Salinan Cole Leister is familiar with taking risks.
Leister, co-owner and operator of Salina Septic Service, bought the company at the age of 18 and fresh out of high school along with his father, Randy Leister.
“We had no history in the septic tank industry,” said Leister. “How it came about was actually crazy and I’m not sure how to describe it.”
Leister, who grew up in Salina, said during his first and second years of school: “I didn’t focus so much on school and more on the class clown.”
“I started going out with my current wife (Calle Leister) during my junior and senior years and she has helped give me a lot more direction and focus,” he said.
After graduating from southeast Saline in the spring of 2016, Leister was supposed to enroll at Kansas State University in Manhattan.
“Even though I was enrolled in college, I still wasn’t sure what I wanted to do, and the plan was to take general education courses for the first two years,” he said.
In July of this year, according to Leister, the opportunity arose to acquire the septic tank service from Fuller, which has been active in Salina since 1951.
“I put it all in and spent a lot of time reading and researching as much as possible about this business and industry,” he said. “After we got it, I started college but spent more in Salina than Manhattan until I decided to drop out before the end of the first semester.”
A growing business
Salina Septic Service provides household and commercial portable toilet and sewage services in Salina and within a 75 mile radius – from maintenance and repair to installation. Since the acquisition in 2016, the company has had new and updated equipment, increased inventory, a larger service radius and greater capacity.
Starting with 100 portable units in 2016, the business has grown to over 250 units today, ranging from standard units, units for women (pink), flushable portable toilets, wheelchair accessible units, trailer units, hand washing stations and storage bins. In addition to Leister’s wife and father, the company also employs three drivers.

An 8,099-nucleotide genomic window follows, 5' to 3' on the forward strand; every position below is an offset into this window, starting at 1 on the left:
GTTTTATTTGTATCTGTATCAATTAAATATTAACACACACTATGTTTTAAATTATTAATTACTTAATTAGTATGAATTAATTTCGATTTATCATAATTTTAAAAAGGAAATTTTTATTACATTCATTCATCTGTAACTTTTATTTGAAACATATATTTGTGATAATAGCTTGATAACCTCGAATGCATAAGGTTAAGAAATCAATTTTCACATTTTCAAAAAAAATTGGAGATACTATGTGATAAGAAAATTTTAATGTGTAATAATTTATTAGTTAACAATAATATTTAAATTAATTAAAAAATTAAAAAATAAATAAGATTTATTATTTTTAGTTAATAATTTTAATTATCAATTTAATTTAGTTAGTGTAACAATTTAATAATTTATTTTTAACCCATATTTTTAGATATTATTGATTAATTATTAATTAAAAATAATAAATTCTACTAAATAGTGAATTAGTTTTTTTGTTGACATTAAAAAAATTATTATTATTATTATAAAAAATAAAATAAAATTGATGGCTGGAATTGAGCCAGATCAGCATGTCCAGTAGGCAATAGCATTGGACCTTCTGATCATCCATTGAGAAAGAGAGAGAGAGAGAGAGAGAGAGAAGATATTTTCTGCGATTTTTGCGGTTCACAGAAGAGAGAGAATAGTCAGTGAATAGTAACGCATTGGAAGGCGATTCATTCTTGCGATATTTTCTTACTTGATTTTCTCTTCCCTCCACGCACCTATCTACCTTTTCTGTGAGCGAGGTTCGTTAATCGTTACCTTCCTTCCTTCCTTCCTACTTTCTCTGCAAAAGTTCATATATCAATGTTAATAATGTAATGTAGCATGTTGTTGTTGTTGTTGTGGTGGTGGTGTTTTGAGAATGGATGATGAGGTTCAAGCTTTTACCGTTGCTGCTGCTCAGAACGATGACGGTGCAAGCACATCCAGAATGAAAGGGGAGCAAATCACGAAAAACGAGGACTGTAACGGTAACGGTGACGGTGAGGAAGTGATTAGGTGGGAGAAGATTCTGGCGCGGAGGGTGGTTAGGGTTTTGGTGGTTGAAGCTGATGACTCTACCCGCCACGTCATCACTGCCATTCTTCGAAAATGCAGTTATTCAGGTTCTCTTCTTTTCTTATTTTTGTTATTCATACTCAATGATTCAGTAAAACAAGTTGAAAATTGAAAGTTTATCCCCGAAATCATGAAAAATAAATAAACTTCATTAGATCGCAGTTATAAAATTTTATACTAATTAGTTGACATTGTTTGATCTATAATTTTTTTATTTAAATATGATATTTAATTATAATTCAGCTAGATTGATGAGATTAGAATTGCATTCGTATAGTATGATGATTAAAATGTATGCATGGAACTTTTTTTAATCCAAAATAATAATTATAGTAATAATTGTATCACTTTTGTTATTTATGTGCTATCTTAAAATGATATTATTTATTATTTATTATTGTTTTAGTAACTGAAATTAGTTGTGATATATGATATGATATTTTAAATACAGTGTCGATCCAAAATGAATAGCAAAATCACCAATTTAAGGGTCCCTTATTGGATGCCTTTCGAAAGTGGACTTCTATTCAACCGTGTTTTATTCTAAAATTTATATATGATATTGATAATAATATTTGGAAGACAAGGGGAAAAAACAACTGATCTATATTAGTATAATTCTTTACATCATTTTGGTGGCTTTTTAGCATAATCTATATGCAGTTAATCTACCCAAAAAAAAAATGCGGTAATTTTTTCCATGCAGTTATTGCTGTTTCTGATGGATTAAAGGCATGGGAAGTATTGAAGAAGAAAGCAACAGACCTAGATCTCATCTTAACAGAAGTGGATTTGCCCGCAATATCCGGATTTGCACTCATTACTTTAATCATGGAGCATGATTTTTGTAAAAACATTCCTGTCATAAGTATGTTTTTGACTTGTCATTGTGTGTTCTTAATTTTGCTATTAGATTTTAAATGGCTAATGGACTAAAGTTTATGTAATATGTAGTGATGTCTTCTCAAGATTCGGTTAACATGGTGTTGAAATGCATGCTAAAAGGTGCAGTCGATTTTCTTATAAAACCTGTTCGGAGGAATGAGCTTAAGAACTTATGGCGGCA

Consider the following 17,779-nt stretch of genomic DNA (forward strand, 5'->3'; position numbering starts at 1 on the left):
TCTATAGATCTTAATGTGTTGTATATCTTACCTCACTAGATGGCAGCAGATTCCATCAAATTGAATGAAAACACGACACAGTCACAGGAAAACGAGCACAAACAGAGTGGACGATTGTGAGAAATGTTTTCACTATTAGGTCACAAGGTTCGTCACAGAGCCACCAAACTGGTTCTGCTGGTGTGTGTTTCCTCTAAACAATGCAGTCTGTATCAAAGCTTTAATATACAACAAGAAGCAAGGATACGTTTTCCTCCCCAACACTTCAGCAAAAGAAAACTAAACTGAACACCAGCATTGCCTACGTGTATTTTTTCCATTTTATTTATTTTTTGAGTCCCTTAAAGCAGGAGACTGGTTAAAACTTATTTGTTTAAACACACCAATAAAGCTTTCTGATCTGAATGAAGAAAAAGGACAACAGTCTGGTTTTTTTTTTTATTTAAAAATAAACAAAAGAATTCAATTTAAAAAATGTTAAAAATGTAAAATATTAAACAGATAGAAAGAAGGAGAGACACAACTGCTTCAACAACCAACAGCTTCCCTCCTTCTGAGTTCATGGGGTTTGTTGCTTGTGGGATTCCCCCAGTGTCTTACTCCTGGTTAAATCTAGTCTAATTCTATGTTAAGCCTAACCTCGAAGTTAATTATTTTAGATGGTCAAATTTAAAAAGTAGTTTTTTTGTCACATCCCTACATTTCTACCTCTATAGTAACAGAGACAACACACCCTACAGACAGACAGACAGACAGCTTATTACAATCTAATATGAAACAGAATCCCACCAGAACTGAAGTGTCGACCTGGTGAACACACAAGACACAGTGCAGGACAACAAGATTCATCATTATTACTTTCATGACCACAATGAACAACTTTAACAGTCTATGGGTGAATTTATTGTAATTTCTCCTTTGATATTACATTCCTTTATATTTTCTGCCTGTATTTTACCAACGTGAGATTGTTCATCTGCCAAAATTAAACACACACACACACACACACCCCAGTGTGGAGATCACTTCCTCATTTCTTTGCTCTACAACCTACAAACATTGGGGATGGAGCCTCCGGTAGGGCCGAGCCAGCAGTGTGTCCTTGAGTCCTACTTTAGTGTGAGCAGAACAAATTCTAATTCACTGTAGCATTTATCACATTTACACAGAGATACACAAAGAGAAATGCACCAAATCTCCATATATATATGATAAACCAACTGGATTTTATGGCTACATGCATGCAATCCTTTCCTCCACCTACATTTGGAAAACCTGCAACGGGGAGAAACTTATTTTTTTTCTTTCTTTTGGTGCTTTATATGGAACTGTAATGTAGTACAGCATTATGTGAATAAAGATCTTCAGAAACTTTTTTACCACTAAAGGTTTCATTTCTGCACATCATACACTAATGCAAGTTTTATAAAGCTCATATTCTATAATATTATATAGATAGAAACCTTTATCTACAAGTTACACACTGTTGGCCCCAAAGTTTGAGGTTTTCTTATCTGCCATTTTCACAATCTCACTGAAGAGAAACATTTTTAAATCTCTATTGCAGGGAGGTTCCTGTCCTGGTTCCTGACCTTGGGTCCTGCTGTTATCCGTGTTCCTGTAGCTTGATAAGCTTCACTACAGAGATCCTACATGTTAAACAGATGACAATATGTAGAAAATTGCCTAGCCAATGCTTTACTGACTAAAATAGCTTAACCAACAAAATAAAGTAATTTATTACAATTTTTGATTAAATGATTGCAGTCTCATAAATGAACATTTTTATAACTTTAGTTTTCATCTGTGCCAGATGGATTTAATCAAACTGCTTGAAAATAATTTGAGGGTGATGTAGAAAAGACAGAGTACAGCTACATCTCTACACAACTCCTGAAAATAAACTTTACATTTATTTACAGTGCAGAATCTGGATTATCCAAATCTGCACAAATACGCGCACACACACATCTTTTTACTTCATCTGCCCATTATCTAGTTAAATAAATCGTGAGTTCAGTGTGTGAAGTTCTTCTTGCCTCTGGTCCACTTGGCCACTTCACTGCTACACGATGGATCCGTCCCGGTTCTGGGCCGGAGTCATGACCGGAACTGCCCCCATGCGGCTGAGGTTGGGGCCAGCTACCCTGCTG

Change the narrative
Members of PSAI or the Portable Sanitation Association International – a leading organization in the industry that promotes better hygiene practices – Leister hopes to clear one of the biggest misconceptions in the industry.
“People who work in this industry are seen as unprofessional or unskilled workers doing a dirty job,” he said. “There is so much science, technology, and math that goes into our work. Our industry prevents contamination of groundwater sources for 30% of households in the nation. “
According to Leister, Salina Septic also works with an increased sense of cleanliness and attention to detail in every service.
“We believe that first impressions are big and we strive to have a clean and positive appearance,” he said. “We are in uniform and we maintain new and updated equipment when we visit someone’s house.”
Education is essential
The 22-year-old Leister hopes to be able to show young people who find themselves in a similar situation after high school, in which there is a lack of orientation, that trade schools and professions for skilled workers are also possible.
“Everyone older than you usually encourages you to go to college, and there isn’t a lot of information, encouragement, or advice from people who didn’t go to college,” he said. “Nobody told me that there were other options like going to a technical school, getting a job, or starting a small business. College is also a financial burden for so many. Everyone needs to understand that it will get tougher and there will be conflict with peers and family members, but it is okay to do what is best for you. “
Leister’s lessons also extend to his customers: “We strive to offer the best service and at the same time educate all homeowners about septic tanks.”
Leister warns everyone against the use of additives or chemicals.
“Some people have been told that when they use additives they never need to do any maintenance on their sewer system, which is wrong,” he said. “Additives can be used to help keep your sewer system running, but should never be used in place of regular maintenance.”
It is also recommended to pump the septic tank every three to five years, Leister said. He compared pumping the tank to changing the oil.
“If you don’t get an oil change every 3,000 to 5,000 miles, your car engine can fail, resulting in an expensive trip to the mechanic,” he said. “The same goes for your septic tank. If you wait too long to pump your tank, solids in sewage can get into your drain field and clog the soil. This can lead to a messy sewer lock in your home and prevent the soil from properly treating the sewage and potentially contaminating local drinking water sources. “